Monthly Archives: November 2011

Save Thanksgiving: Part 2

Last week, I shared with you a little bit about why I love the Thanksgiving holiday, and why and how it’s become an American “endangered” holiday, sandwiched between Halloween and Christmas.  This week, let me give you a few practical tips to make sure Thanksgiving stays a treasured family tradition in upcoming generations!

Thanksgiving is the kickoff of Christmas…

Yep.  In the past I’ve been known for my resistance to marriage of Thanksgiving to Christmas, and many of my friends have rolled their eyes at me.  I know they are going to read this and dog me about it till New Years.  I hate my friends.

You see, in the foolhardy days of my youth, I imagined picketing large retailers that open their doors on Thanksgiving Day.  I hoped to help empower public outcry that would echo in large media outlets and spark a movement to save Thanksgiving.  I imagined something akin to a green movement, where happy Thanksgiving turkeys would become as trendy and prevalent as reusable shopping bags.

Nowadays, I’m getting too old and too tired to go around sparking movements.  I’ll leave that to the cool kids.  Also, I now have my own children and extended family and church involvement and traveling and all those things that a real adult is supposed to put on their to-do list if they want to pull off a successful Christmas season.  Even though we keep things VERY simple at our house, it really takes more than one month out of the year to participate in this beloved holiday without overspending and stress!

Perhaps it wasn’t the case when I was growing up, and certainly not when my parents were growing up, but today, Thanksgiving is THE BIG KICKOFF to the Christmas season.  All you have to do is watch the Macy’s Parade, to know it!  If we don’t embrace the Christmas aspect of Thanksgiving, that all important kickoff will creep up to the day after Halloween!  (Talk about a “Nightmare Before Christmas”!)  Through my zealous, turkey-hugging ways, I’ve learned that a legalistic attitude about where our holidays should cross or not cross just takes the fun out of both of them!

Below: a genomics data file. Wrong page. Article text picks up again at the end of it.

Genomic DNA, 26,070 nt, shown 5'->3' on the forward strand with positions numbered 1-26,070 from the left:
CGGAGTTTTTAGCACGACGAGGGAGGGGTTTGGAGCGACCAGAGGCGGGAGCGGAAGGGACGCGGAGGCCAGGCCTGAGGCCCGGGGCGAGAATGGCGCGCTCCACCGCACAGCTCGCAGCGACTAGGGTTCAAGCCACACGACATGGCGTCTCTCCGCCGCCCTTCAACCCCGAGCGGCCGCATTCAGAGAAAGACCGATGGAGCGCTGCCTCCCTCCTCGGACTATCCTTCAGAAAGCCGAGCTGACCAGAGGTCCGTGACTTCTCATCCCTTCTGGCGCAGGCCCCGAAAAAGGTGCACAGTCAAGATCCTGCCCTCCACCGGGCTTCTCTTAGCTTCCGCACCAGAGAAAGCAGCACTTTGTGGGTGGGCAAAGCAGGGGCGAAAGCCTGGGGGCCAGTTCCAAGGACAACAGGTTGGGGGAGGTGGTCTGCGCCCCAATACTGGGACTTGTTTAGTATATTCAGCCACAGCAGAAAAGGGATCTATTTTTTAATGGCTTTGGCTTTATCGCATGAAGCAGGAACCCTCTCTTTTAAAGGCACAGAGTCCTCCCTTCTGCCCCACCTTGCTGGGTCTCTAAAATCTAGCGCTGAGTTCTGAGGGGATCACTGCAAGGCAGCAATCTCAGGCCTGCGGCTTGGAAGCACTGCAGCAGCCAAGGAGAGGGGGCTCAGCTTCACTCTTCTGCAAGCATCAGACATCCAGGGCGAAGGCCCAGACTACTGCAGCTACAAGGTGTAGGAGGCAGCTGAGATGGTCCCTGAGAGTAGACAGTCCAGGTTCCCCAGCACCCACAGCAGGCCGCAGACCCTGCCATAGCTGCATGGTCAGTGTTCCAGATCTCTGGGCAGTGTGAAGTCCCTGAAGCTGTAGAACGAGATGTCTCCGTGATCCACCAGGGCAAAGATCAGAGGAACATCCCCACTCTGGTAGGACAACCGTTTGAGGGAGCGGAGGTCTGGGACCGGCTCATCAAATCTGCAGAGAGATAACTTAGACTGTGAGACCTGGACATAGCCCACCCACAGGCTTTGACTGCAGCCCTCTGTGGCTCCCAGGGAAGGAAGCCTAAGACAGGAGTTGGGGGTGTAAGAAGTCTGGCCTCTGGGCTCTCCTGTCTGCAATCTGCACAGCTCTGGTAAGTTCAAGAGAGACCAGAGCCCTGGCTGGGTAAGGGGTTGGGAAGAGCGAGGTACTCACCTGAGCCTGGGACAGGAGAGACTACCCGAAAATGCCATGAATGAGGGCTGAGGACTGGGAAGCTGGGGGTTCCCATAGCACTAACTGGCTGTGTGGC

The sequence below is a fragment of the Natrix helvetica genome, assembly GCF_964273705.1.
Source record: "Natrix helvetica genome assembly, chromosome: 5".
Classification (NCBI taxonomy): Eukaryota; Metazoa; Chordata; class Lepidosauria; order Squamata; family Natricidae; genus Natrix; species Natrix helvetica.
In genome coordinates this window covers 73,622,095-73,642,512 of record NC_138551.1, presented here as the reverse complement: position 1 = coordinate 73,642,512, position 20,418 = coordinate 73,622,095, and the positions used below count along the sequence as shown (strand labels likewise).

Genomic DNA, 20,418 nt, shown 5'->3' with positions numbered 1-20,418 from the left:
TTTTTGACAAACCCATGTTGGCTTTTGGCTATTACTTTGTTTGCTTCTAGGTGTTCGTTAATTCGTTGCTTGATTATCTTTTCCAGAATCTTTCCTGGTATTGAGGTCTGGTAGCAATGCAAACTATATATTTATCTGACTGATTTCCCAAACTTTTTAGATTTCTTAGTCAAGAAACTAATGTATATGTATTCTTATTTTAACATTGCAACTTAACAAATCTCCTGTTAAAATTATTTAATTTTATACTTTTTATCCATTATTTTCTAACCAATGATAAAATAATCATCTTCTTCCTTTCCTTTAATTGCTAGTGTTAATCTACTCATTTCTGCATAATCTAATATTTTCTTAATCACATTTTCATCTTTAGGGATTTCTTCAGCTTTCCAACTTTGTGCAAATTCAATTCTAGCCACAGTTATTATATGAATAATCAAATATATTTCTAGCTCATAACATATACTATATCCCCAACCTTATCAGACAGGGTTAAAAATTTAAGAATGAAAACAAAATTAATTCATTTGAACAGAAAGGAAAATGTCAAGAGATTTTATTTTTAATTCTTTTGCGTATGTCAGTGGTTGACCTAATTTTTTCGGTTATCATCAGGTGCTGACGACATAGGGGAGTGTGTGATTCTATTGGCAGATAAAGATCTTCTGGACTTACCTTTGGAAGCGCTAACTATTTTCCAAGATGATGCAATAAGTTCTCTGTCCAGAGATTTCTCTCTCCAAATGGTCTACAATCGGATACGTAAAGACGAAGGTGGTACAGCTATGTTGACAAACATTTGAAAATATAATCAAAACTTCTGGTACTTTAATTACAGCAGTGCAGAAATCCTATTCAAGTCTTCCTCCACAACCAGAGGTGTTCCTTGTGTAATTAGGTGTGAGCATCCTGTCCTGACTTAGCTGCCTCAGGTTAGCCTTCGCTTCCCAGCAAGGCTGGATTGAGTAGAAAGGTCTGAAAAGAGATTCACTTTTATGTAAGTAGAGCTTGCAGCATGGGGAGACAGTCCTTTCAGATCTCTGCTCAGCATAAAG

The “Christmas creep” can be a great tool to elevate our Thanksgiving Day to a new level of significance.  Truly, the best way to prepare our hearts for the welcome of a Savior and the fresh start of another calendar year, is with gratitutde.

Lets talk a little bit about decorations:

  • Why not decorate transitionally.  I used to sell decorative housewares at home parties.  One tip I would always share was transitional decor between Thanksgiving and Christmas.  Things like pinecones, nuts, cranberries, pomegranates, and acorns fit beautifully in a centerpiece for both Thanksgiving and Christmas.  If you want things a bit more festive in December, just add a bit of evergreen, something sparkly, and a big red ribbon into the existing mix!  Not only can this reduce stress (those extra bits of decorating can then start in early November), but it also echoes that idea that your Thanksgiving helps prepare the heart for Christmas.
  • I once made a rule that the Christmas tree could not go up until after Thanksgiving.  I’ve been rethinking this lately.  Christmas enthusiasts, like Stephanie, have been known to put their trees up well into SEPTEMBER!!!  If you truly love Christmas that much, I encourage you to follow this rule of thumb:  For every two days your tree is up before Thanksgiving, leave it up one day after New Years.  If the motivation is genuine love for the Christmas holiday, then it shouldn’t bother you to leave your tree up through part of January.  However, if you’re sick of Christmas by the time the ball drops on Time Square, I have to think that putting up the tree so early was not motivated out of holiday spirit, but rather plain old impatience.  Impatience is an ugly quality!  Don’t be like that!  For everybody else, I won’t yell at you if you want to trim the tree on Thanksgiving Day.  It could become a sweet tradition for little ones to look forward to each year, and when friends and family are gathered, ready to help, it can definitely keep holiday decorating from seeming like a chore!   It also might burn off a couple more of those turkey calories after the meal!
Okay, now lets think about activities.  The meal is obviously the main event, but depending on your family dynamic, existing traditions, and guests, other activities may add a bit of extra flair to your day!